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The most popular tax in Europe? Lessons from the Irish plastic bags levy

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Author Info

  • Frank Convery
  • Simon McDonnell

    ()

  • Susana Ferreira

Abstract

There have been occasional ad hoc efforts to influence consumer behaviour by the imposition of product taxes that reflect external costs imposed by such products that are not initially included in their price. In the spirit of this idea, in 2002 Ireland introduced a 15 Euro cent tax on plastic shopping bags, previously provided free of charge to customers at points of sale. The effect of the tax on the use of plastic bags in retail outlets has been dramatic—a reduction in use in the order of 90%, and an associated gain in the form of reduced littering and negative landscape effects. Costs of administration have been very low, amounting to about 3% of revenues, because it was possible to integrate reporting and collection into existing Value Added Tax reporting systems. Response from the main stakeholders: the public and the retail industry, has been overwhelmingly positive. Central to this acceptance has been a policy of extensive consultation with these stakeholders. The fact that a product tax can influence consumer behaviour significantly will be of interest to many policymakers in this area. This paper analyses the plastic bag levy success story and provides insights and general guidelines for other jurisdictions planning similar proposals. Copyright Springer Science+Business Media, Inc. 2007

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File URL: http://hdl.handle.net/10.1007/s10640-006-9059-2
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Bibliographic Info

Article provided by European Association of Environmental and Resource Economists in its journal Environmental and Resource Economics.

Volume (Year): 38 (2007)
Issue (Month): 1 (September)
Pages: 1-11

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Handle: RePEc:kap:enreec:v:38:y:2007:i:1:p:1-11

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Web page: http://www.springerlink.com/link.asp?id=100263

Related research

Keywords: Environmental taxes; Product taxes; Plastic bag tax; Litter; Ireland;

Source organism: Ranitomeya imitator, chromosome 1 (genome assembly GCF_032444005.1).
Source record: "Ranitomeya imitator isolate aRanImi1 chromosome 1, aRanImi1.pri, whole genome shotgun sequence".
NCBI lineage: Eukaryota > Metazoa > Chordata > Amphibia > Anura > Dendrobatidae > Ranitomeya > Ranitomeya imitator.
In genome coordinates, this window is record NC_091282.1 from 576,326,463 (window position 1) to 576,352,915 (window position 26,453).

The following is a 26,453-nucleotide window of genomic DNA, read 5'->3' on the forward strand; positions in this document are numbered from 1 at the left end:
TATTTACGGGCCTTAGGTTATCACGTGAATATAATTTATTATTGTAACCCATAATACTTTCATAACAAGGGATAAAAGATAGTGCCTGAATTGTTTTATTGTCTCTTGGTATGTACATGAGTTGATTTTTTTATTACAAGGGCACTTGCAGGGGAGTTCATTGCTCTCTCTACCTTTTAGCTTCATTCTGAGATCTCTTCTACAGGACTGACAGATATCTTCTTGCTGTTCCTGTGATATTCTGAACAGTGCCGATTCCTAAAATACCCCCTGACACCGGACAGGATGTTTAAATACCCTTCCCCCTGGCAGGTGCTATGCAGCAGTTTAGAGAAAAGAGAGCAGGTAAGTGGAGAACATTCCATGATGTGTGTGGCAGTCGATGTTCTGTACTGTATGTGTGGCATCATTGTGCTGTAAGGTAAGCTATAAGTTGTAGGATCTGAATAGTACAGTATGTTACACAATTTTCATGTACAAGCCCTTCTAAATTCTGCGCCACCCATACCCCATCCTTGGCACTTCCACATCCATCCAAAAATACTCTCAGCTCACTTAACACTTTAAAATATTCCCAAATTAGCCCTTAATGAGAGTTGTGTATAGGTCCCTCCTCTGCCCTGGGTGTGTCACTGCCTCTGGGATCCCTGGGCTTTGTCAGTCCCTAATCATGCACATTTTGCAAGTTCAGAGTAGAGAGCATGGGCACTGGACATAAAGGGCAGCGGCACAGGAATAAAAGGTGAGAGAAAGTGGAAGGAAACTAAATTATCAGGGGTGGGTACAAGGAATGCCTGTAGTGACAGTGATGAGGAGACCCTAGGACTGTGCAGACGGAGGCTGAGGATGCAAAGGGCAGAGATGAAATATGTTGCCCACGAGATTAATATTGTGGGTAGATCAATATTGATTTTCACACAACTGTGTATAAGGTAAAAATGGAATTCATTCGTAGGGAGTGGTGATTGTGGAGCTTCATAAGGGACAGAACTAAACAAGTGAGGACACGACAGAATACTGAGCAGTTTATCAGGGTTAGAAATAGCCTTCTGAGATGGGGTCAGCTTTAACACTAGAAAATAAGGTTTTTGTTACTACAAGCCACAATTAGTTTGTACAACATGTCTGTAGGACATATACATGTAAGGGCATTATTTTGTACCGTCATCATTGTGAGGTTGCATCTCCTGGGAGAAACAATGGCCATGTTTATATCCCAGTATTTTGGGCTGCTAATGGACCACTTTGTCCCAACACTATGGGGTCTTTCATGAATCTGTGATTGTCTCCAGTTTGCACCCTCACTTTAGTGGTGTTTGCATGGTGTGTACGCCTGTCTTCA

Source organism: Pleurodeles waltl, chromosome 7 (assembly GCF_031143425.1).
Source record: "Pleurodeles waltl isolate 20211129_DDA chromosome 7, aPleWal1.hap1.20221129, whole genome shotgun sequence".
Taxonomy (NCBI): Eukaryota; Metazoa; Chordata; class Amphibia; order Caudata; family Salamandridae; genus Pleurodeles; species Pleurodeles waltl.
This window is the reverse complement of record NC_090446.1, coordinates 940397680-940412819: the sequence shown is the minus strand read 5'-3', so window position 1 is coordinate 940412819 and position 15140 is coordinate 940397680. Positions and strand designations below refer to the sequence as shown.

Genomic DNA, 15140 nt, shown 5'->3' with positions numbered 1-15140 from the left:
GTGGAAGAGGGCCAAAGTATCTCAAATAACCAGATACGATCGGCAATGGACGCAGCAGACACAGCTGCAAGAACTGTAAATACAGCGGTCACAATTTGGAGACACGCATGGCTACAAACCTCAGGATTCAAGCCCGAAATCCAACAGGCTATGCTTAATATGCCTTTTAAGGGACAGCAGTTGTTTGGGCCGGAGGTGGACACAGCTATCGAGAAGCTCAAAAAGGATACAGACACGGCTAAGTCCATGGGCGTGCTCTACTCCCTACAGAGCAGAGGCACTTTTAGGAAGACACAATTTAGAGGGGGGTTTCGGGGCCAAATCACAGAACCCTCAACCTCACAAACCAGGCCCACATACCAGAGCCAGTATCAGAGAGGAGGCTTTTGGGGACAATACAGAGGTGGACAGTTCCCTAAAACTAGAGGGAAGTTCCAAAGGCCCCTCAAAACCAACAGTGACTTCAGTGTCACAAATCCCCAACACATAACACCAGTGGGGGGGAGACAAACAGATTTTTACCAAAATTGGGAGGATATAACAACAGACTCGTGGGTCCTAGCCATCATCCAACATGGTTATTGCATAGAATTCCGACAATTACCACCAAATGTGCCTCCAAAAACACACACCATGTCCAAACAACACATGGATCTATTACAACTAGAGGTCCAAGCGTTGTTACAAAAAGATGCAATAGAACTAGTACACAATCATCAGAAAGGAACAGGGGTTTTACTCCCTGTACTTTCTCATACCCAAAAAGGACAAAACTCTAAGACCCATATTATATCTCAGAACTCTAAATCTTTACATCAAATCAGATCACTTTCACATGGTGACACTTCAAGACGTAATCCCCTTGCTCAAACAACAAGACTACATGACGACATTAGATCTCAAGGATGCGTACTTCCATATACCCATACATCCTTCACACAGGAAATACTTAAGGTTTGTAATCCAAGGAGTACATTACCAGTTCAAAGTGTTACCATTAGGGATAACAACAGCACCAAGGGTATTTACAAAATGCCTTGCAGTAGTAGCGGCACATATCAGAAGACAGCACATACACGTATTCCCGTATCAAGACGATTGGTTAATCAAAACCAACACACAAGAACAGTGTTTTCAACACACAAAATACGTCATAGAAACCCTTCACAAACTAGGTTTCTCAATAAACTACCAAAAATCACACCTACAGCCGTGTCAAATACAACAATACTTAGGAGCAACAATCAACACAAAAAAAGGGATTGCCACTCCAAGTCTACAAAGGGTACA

References

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  1. Chongwoo Choe & Iain Fraser, 2001. "On the Flexibility of Optimal Policies for Green Design," Environmental & Resource Economics, European Association of Environmental and Resource Economists, vol. 18(4), pages 367-371, April.
  2. Adam B. Jaffe et al., 1995. "Environmental Regulation and the Competitiveness of U.S. Manufacturing: What Does the Evidence Tell Us?," Journal of Economic Literature, American Economic Association, vol. 33(1), pages 132-163, March.
  3. Lawrence Goulder, 1995. "Environmental taxation and the double dividend: A reader's guide," International Tax and Public Finance, Springer, vol. 2(2), pages 157-183, August.
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Cited by:
  1. Benno Torgler & Maria A. Garcia-Valinas & Alison Macintyre, 2012. "Justifiability of Littering: An Empirical Investigation," Environmental Values, White Horse Press, vol. 21(2), pages 209-231, May.
  2. Don Fullerton & Andrew Leicester & Stephen Smith, 2008. "Environmental Taxes," NBER Working Papers 14197, National Bureau of Economic Research, Inc.
  3. Harald SCHOENBERGER & David STYLES & Jose Luis GALVEZ MARTOS, 2013. "Best Environmental Management Practice in the Retail Trade Sector," JRC-IPTS Working Papers JRC76036, Institute for Prospective and Technological Studies, Joint Research Centre.
  4. Dikgang, Johane & Visser, Martine, 2010. "Behavioral Response to Plastic Bag Legislation in Botswana," Discussion Papers dp-10-13-efd, Resources For the Future.
  5. Flora Budianto & Jana Lippelt, 2010. "Kurz zum Klima: Plastiktüten - nicht länger tragbar," Ifo Schnelldienst, Ifo Institute for Economic Research at the University of Munich, vol. 63(14), pages 41-43, 07.

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